Bank surges

Thwaite takes top job as NatWest unveils bumper profit

Royal Bank of Scotland HQ Gogarburn
NatWest is headquartered at the RBS offices in Gogarburn (pic: Terry Murden)

NatWest, trading as Royal Bank of Scotland north of the border, has posted a profit for 2023 at the top of expectations and confirmed Paul Thwaite as its permanent chief executive as it seeks stability ahead of a sale of the taxpayers’ remaining stake in the company.

The bank, nominally headquartered in Edinburgh but operationally led from London, reported pre-tax profit of £6.2 billion, up 20% on £5.1bn last time. It is the biggest profit haul since the bank’s rescue in 2008.

It has proposed a final dividend of 11.5 pence per share and a share buyback of £300 million. The bonus pool is slightly down to £356m from £367.5m in 2022.

The bank said its net interest margin – a key measure of lending profitability – dipped quarter-on-quarter to 2.86% at the end of December, down from 2.94% at end-September.

Mr Thwaite, who took over as CEO following the controversial departure of Dame Alison Rose in the wake of the Nigel Farage “debanking” row, said: “We have delivered a strong performance in an exceptional macro environment.

New CEO: Paul Thwaite

“The strength of our balance sheet allows us to support our customers and our performance is grounded in the services we have provided to help them reach their financial goals and manage their money better.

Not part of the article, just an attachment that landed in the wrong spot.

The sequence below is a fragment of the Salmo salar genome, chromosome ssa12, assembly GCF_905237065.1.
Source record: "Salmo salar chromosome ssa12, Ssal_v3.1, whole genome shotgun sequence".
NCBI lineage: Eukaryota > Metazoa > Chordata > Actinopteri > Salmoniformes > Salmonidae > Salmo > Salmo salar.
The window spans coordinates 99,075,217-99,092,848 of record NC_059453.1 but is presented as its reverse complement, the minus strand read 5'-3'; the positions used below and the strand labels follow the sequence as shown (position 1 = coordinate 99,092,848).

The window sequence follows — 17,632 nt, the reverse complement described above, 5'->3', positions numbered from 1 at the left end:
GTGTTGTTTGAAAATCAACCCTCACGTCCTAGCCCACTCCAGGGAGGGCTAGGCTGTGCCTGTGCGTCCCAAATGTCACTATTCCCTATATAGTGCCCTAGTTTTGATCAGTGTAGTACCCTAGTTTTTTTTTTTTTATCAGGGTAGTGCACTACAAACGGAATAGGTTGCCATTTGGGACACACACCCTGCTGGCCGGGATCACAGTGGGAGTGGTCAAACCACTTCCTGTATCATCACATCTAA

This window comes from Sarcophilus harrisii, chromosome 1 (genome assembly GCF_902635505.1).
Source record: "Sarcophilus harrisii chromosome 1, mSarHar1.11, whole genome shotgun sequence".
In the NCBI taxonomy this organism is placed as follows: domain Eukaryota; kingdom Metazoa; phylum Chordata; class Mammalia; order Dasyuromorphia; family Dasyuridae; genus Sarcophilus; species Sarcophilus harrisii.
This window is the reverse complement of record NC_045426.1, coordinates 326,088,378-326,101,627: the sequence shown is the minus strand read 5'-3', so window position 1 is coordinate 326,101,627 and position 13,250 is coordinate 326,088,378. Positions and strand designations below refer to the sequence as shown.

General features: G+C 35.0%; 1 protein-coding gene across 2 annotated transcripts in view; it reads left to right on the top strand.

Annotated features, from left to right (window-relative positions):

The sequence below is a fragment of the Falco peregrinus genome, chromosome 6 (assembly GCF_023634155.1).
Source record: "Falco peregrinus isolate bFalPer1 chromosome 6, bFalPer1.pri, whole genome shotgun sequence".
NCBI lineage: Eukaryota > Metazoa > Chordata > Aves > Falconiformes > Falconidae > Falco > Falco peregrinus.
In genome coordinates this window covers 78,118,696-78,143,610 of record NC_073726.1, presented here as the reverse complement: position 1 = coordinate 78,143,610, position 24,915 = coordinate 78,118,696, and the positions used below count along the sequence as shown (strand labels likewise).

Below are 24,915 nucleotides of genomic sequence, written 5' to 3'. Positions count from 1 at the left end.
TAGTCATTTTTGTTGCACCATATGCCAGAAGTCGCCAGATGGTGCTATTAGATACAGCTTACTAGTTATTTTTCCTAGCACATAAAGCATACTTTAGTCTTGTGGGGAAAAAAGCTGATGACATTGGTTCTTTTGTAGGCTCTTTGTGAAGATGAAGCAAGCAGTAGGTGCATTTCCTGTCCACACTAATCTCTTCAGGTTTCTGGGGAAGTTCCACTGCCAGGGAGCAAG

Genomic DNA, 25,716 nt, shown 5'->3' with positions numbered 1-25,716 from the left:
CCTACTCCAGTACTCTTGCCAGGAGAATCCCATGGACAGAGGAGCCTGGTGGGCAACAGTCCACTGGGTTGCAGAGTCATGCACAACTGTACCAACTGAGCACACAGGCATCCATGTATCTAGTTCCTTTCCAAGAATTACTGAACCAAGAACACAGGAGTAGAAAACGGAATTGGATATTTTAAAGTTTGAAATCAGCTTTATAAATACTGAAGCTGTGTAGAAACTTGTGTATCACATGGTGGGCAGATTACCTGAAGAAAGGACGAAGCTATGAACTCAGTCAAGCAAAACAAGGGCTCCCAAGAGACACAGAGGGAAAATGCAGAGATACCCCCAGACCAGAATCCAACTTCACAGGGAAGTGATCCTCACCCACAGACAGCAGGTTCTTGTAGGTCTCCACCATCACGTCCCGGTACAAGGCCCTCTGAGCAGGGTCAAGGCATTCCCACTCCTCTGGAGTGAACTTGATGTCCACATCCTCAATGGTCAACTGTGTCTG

“As we look ahead, I am ambitious and confident for the future of NatWest Group. We should not underestimate the strength of our foundations or the opportunity to build deeper relationships with our 19 million customers. Our number one priority is to serve our customers well and provide them with the products, services, and expertise they need.

“This year we are focussed on the things we can control; delivering profitable growth, becoming more efficient, more productive, and simpler to deal with, whilst managing our cost and capital efficiently. Together, these actions will drive long-term, sustainable value for our customers, shareholders, and the wider UK economy.”

Among Mr Thwaite’s tasks will be preparing for a sale of the government’s 35% stake which has been steadily reduced since its £45.5 billion bailout in the 2008-9 financial crisis.

His remuneration package includes a base annual salary of £1.155 million, a fixed share allowance set at 100% of salary, standard benefit funding of £26,250 per annum and a pension allowance of 10% of salary on the same basis as the wider workforce.

Mr Thwaite’s “variable pay” will consist of an annual bonus “subject to performance, with a maximum opportunity of 100% of salary delivered equally in cash and shares and a restricted share plan award with a maximum opportunity of 150% of salary delivered in shares.”

“The remuneration package for the NatWest Group CEO continues to represent pay restraint in comparison to the market,” said NatWest.

“Any further increases will be reviewed annually, subject to satisfactory performance and development in role.”

Market reaction

Stuart Lamont, investment manager at RBC Brewin Dolphin, said: “The appointment of a new CEO provides NatWest with greater clarity over its future direction, after months of flux. Still, the bank is in relatively good shape – the process of simplifying its business and delivering cost efficiencies is yielding results, with a solid net interest margin and a return on tangible equity that is comfortably ahead of previous guidance.